7. It would have been an amazing inspiration and spiritual gift, regardless of the faith of the audience or contestants. The problem was that it was an uninspired, poorly executed performance!


  8. Being a Muslim, if I were one of the idols, I would refuse to sing “Shout to the Lord.” It would be dishonest for me to say that I worship Jesus, peace be upon him.


  9. emily- this is why I called you on Tuesday night (which I’m still waiting for my phone call back…) because I was so incredibly ticked off, I knew you would share in it with me. BUT it turns out I’m the only one who was annoyed/angered here at MC. And then reading other people’s comments has been good for me to know it IS so good to hear the Lord’s name lifted up. One problem though, the name of Jesus is NOT mentioned. They sing “my shepherd” and “my comfort” and no Jesus. Shout to the Lord has become politically correct so that Muslims, Buddhists, anybody who has a Lord can shout, and once again shows us how Christians are so different because we believe in JESUS as the Savior. I don’t have the bad attitude I did at first because we can’t judge…and God is in control.


  10. I think being offended by it…if you’re a Christian…would be odd. The various singers voluntarily participated in its performance. I doubt any contract signed wouldn’t go straight to a judge if one of those contestants thought their religious rights were being violated by being forced to sing. And there’s an extremely good chance that all 8 contestants were Christian; and while they may be different denominations of Christianity, Shout to the Lord is not a Baptist song or an Episcopal song or a Lutheran song. It’s a Christian song which makes it a song of belief and rejoice for any Christian performer on stage, at home, or at church.

    Was it marketing? Sure. It was on TV and no one should ever be fooled, it is not hyperbole to say that everything on TV is a commercial in some form.

    For all their talk of anti-Christian conspiracies, Christians make up a sizable portion of the American population (about 80% in the 2000 census, arguably more now thanks to the rapid influx of Latin American Catholics). So in response to “What were the shows marketers thinking?” I think they were thinking…”Golly at least 8 out of 10 of our viewers is Christian.” I also think they understood that the some of the biggest charitable organizations in the country are church-affiliated so the percentage of Christians watching the “Give Back” show would be even higher than average…and that Christian sympathies would be naturally excited. So I think they then thought, “How about a Christian song?”

    As for why that particular song? I think the question is irrelevant. They couldn’t sing every gospel that’s out there so they had to make a choice. It was probably the executive producer’s grandmother’s favorite or something.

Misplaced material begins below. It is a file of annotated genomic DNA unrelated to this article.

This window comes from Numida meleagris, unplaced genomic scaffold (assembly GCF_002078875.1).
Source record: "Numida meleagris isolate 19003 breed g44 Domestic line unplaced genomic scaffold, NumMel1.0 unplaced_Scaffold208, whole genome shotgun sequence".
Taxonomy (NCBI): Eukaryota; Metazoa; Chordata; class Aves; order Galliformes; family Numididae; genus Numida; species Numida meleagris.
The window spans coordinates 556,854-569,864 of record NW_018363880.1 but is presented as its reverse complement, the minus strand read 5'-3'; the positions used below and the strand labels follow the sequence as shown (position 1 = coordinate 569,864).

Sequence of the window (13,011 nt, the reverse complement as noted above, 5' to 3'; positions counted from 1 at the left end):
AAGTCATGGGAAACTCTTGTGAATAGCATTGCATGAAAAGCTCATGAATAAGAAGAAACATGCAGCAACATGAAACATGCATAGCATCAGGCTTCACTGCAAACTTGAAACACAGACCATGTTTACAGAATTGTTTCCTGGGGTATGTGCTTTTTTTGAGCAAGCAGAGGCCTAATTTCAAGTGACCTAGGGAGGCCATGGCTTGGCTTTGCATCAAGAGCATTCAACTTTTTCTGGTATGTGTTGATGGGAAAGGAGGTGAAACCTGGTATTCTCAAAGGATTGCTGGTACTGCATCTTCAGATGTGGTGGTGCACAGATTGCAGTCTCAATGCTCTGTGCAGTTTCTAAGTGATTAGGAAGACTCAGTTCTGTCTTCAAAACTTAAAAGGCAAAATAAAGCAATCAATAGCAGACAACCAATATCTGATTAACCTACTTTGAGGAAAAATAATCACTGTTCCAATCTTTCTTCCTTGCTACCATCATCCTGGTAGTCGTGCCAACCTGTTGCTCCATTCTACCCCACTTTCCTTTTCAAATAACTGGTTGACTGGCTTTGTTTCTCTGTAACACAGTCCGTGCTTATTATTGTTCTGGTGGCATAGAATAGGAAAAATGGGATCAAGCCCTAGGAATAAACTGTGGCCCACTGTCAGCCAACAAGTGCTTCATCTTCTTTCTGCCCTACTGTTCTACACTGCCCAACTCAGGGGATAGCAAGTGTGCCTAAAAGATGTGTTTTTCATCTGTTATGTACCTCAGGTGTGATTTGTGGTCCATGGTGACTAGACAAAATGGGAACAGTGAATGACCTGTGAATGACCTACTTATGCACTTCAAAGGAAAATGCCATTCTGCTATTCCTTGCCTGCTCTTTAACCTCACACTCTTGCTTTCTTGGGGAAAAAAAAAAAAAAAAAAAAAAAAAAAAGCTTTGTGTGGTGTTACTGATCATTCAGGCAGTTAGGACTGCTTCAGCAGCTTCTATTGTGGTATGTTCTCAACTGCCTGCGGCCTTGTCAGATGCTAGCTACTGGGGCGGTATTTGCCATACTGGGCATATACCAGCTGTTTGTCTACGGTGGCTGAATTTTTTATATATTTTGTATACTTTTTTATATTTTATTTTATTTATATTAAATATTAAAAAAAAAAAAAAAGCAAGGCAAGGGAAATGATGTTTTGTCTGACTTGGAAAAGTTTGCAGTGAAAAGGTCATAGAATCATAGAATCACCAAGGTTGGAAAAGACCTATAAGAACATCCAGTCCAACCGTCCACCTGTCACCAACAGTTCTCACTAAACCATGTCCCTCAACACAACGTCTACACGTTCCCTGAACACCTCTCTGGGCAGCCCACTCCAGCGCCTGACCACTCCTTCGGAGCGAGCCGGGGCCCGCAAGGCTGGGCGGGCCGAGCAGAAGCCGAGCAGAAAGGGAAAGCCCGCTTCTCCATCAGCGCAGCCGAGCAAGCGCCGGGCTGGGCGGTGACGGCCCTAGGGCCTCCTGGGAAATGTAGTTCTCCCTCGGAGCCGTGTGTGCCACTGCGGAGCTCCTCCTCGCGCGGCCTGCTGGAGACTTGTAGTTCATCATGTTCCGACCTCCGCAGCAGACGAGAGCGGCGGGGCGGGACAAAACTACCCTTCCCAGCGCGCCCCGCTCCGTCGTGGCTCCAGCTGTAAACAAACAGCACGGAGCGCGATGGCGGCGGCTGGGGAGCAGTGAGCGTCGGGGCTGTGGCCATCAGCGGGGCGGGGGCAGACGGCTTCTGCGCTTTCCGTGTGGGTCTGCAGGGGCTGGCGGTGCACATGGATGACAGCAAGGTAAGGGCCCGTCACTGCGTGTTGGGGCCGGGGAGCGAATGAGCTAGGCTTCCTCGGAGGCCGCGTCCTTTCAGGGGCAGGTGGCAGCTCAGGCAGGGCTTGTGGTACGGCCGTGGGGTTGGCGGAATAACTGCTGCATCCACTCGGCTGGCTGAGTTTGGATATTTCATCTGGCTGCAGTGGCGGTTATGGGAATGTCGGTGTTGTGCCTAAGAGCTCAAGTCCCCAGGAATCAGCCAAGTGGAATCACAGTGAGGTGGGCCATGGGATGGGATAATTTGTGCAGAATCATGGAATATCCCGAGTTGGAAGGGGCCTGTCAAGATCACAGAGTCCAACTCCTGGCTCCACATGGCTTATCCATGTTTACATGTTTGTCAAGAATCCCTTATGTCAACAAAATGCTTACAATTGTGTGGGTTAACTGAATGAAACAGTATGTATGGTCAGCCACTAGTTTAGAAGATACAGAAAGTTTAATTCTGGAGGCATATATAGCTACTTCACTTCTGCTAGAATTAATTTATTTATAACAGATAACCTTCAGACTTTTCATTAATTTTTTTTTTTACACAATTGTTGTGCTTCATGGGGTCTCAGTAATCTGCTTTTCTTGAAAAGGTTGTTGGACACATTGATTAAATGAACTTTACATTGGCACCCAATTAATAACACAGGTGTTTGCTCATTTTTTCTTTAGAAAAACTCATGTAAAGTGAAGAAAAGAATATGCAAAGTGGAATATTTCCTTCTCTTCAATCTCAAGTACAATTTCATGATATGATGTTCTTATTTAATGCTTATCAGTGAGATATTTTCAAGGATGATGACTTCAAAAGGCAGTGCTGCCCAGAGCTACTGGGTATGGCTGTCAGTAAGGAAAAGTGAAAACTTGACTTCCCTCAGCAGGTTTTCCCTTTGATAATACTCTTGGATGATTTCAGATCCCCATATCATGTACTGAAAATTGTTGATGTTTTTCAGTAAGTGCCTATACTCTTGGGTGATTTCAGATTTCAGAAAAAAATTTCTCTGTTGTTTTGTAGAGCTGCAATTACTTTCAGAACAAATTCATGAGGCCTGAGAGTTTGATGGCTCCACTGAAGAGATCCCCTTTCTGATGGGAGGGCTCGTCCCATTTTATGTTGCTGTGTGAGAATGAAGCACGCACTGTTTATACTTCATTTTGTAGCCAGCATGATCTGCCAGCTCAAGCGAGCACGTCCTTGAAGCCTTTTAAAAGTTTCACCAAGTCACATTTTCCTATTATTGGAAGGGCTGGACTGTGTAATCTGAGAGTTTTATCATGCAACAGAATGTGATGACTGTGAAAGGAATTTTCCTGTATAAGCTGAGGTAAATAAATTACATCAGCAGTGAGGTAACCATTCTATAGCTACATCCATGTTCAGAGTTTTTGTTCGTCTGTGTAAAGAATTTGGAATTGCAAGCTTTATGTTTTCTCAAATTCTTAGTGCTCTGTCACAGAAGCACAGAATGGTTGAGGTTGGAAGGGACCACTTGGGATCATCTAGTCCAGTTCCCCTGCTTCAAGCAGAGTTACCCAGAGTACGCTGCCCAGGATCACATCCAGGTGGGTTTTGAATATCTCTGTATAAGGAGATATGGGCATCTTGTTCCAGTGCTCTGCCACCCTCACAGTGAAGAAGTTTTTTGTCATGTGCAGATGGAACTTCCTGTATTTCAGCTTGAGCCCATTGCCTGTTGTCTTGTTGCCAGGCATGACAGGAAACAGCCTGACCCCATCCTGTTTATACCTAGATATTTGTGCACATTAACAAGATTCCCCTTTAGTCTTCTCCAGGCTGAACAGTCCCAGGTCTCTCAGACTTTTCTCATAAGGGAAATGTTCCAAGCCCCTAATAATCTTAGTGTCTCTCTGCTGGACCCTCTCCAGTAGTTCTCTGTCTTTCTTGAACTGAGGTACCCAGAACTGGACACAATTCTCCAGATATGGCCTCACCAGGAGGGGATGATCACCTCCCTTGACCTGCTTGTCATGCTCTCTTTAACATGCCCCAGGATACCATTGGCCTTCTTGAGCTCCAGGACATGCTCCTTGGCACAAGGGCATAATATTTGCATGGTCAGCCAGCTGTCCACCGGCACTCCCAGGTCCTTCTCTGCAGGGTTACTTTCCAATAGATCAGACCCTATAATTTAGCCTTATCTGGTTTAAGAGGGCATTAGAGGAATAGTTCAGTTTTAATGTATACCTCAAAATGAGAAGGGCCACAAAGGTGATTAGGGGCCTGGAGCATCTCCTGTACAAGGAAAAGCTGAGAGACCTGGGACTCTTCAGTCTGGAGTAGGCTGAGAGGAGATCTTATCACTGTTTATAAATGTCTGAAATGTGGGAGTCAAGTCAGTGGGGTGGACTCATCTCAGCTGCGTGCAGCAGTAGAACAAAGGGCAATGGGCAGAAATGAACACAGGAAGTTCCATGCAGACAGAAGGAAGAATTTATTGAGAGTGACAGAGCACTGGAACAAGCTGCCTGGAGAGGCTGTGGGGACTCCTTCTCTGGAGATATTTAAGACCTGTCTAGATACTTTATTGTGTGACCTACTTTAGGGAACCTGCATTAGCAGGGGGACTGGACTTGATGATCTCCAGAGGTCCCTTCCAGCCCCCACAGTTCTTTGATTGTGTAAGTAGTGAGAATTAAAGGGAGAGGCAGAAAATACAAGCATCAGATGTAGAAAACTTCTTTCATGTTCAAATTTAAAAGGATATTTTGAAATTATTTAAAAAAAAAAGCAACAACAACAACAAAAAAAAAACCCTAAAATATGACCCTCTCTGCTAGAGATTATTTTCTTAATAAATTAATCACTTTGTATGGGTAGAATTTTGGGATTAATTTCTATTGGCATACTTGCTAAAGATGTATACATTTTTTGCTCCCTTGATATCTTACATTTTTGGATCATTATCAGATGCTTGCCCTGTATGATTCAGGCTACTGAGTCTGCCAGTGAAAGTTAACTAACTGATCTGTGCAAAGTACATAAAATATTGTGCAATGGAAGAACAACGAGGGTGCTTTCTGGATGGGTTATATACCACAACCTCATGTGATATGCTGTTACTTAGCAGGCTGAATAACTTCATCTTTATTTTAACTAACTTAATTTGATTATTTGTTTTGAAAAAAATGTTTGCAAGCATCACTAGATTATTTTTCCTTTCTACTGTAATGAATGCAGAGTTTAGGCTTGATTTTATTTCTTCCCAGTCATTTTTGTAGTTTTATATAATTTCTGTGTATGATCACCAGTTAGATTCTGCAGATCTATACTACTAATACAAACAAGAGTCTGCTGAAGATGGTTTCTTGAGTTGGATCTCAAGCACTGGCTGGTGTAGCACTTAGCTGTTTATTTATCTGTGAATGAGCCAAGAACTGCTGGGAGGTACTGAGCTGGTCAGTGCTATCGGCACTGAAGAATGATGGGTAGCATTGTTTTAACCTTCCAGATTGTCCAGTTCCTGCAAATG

11. to sing songs of God and about being Christian is not weird nor stupid. it feels good hearing those songs!


  12. Haven’t seen the episode yet (but will!). I like religiously inspired songs… but it seems that more and more of Idol is showing the Christian-side. Not bad, b/c there isn’t anything wrong with being Christian… but it always leaves me with a wierd feeling.


  13. I didn’t see it on TV (don’t have that would be why), but I watched it on youtube and I guess I do find it pretty strange. Almost like when I’ve seen a Christian movie (or a Christian character in a movie) with a non-Christian playing a role. It feels put on. Not to say that none of those people were Christians, but I do think it’s kind of weird that they chose that song. In a country that talks so much about tolerance and is so careful to be politically correct, I suppose it’s very surprising that they would choose something so overtly Christian. An old hymn or a southern gospel song I can see as being more appealing to the masses. Still, like you said, whether in pretense or truth, at least His name was proclaimed.
    One comment, though, to katie the sister – they do use Jesus’ name at the beginning of the song. Actually, they sing the song just as it was written – it may just sound slightly different than what you’ve heard in church or someone’s recording of it.


  14. Okay, I watched the original version of it – apparently, when they recorded wearing white, they changed the lyrics to say “my shepherd” I guess. That’s a cop out…it’s a Christian song and most Christians know that…I find it pretty strange that they would still use it and change one word to make sure it didn’t say Jesus. There you go – politically correct after all.